WIDESPREAD global disruption to supply is set to see Australian farmers again move to lock in fertiliser and other inputs early for the season ahead, Rabobank says in a recently-released report.
This is despite global fertiliser prices at near-decade highs and expected to remain elevated in the short to medium term.
In its semi-annual ‘Global Fertiliser Outlook: High prices to test demand’, Rabobank said global fertiliser prices had reached their highest level since 2012.
And while these price highs will “test demand”, this will be in the short term, with the “global fertiliser complex” expected to remain supported due to ongoing high commodity prices.
Rabobank’s senior agriculture analyst Wes Lefroy said this global backdrop was set to underpin high Australian nitrogen (urea) and phosphate prices until at “least the end of Q1 2022”, driving another year of early input purchases for many Australian growers.
And the challenges aren’t just confined to fertiliser, with global supply chain disruptions also impacting agri chemicals.
“2022 could be one of the toughest years that retailers of agri input supplies and farmers alike have seen in recent times when it comes to acquiring inputs,” he said.
“We see the production and supply of inputs being impacted by a combination of factors including weather events, the high price for raw materials, environmental regulation and freight being heavily disrupted. Overlaid with strong local demand, this is really ratcheting up the pressure.”
Mr Lefroy said with the current season nearing conclusion, farmers were now turning their minds to the 2022 season, and in particular phosphate and other inputs, such as glyphosate, for spraying over the summer.
“With no major price relief on the horizon and freight disruption continuing, this places farmers in a very difficult position ahead of the 2022 season,” he said.
“‘Just-in-time’ purchases by farmers come with an increased risk of inputs only partially arriving or arriving late. Early purchasing, or locking in early purchases, not only ensures product availability when needed most, but also helps mitigate any further price rises.”
For growers, Mr Lefroy said higher fertiliser prices had already put pressure on margins during the 2021 season.
“Fertiliser prices have risen much faster than local grain prices and this has considerably reduced the relative affordability of fertiliser,” he said.
“Relative to grain prices, AUD-adjusted global DAP (diammonium phosphate) prices are now the highest they have been for more than 10 years.”
And with early indications already looking positive for local demand next season, it doesn’t appear as if any of these factors will ease heading into 2022.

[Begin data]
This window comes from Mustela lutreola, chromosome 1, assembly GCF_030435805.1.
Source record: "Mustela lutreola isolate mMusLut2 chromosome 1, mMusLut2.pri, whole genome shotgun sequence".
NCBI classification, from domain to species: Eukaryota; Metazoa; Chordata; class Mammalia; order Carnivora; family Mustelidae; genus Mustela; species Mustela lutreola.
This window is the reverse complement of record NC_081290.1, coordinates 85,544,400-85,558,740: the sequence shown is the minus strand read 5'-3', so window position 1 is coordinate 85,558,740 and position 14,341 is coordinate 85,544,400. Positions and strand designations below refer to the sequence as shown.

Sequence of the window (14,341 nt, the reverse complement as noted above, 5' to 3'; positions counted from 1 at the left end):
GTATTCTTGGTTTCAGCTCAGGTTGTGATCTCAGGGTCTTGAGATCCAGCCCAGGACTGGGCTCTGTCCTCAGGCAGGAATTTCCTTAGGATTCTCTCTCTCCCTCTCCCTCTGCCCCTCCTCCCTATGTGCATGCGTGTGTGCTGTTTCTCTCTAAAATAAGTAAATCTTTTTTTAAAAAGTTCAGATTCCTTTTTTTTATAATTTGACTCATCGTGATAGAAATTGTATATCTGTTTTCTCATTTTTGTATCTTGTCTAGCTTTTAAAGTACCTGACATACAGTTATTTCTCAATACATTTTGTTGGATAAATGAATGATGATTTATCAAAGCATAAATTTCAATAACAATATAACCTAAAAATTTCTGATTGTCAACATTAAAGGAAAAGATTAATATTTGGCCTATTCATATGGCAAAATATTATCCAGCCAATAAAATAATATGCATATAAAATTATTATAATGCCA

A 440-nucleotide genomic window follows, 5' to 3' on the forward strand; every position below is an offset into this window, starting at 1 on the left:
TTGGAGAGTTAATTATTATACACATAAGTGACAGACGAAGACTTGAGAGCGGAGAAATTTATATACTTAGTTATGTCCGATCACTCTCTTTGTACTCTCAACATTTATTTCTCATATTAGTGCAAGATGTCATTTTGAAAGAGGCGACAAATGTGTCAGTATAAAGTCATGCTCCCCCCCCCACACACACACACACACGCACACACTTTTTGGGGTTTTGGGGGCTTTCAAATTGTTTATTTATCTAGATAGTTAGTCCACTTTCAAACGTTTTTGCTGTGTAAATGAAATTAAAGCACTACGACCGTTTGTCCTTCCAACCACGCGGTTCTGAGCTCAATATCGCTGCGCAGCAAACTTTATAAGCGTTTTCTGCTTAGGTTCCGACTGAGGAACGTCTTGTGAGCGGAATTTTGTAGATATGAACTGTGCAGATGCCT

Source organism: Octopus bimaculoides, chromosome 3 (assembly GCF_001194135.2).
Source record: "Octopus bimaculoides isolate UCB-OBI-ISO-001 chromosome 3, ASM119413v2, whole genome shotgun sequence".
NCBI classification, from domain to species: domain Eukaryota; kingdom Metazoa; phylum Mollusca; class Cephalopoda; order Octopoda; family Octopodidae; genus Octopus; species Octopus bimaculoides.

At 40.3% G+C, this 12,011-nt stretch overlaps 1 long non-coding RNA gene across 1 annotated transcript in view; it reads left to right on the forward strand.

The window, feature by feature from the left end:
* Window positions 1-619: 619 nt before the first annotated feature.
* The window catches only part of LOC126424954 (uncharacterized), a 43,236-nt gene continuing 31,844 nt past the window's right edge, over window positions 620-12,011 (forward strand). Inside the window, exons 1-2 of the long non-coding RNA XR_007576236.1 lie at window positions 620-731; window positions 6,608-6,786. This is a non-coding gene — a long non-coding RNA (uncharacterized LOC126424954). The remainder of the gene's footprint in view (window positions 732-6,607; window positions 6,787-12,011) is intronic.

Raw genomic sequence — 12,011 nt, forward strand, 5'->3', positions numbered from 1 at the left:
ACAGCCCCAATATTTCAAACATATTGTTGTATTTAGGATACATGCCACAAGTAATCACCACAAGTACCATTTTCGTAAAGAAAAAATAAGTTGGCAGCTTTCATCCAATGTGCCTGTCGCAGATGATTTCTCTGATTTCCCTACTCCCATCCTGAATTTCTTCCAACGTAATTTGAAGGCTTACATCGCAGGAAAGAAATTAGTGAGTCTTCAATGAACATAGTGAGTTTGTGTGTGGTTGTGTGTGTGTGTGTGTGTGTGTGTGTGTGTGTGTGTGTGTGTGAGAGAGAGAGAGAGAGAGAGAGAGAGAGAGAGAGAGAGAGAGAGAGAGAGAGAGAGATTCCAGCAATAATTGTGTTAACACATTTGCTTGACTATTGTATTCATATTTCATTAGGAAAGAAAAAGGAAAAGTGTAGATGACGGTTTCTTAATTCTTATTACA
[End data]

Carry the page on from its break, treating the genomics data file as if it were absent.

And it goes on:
“Indications from the Bureau of Meteorology that southern and eastern regions may experience above-average rainfall this summer could add further to farmer confidence and support summer demand for fertilisers and agri chemicals ahead of the new season,” he said.
Global price support
Globally, the Rabobank Fertiliser Outlook says, elevated fertiliser prices are expected to be “here to stay for at least the remainder of 2021”, primarily supported by demand fuelled by ongoing high agricultural commodity prices.
“From mid-2020 to mid-2021, prices of CBOT (Chicago Board of Trade) soy, corn and wheat either nearly doubled or more than doubled,” the report says, prompting farmers to increase application rates in pursuit of greater revenue potential.
Demand pressures were “exacerbated by constraints on nitrogen, phosphate, and potash supplies”. These included the postponement of new nitrogen supply capacity in India and Nigeria, along with trade duties and sanctions in a number of countries.
Rabobank expects global prices of corn, soybeans and wheat to continue to trade at high levels, at least until the third quarter of 2022, the report says, “incentivising” farmers across the globe to maintain high fertiliser application rates to leverage elevated prices.
In terms of the outlook for global phosphate markets, the report says “tight availability will hold phosphate prices at higher levels for some time”, with processed phosphate at its highest level since 2011.
This, however, has seen phosphate become “less affordable for various crops in some regions, even with the higher commodity prices” and is likely to see some farmers purchase the “minimum level necessary”.
But any price correction resulting from this drop in demand will be short-lived, with the International Fertiliser Association (IFA) forecasting the phosphate balance to be at its lowest level in more than five years as China is expected to limit the country’s exports in the second half of the year.
Mr Lefroy said the impact of high phosphate prices wasn’t just confined to fertiliser – demand had placed inflationary pressure on prices of glyphosate and a range of other agri chemicals.
“Prices of Chinese glyphosate – the source of 65 per cent of global, and a large chunk of Australian, supplies – have increased 75 per cent this year,” he said.
“In recent weeks, we have also seen a cap on the production of one of the key materials used in the production of glyphosate, which is likely to place further pressure on supply and prices.”
Mr Lefroy said inflated ocean-freight costs were also pushing fertiliser prices higher, adding as much as 10 per cent to a landed tonne of Australian fertiliser, with delivery times also “blowing out dramatically”.
And these bulk and container freight dynamics are unlikely to improve before the end of the year, he said.
“As such, we see supply chain disruption – along with some concerns about input prices rising even higher – prompting farmers to purchase their inputs earlier than usual again this season,” Mr Lefroy said.
“If nothing else, we consider it’s important that buyers are in close communication with their suppliers, as early as possible.”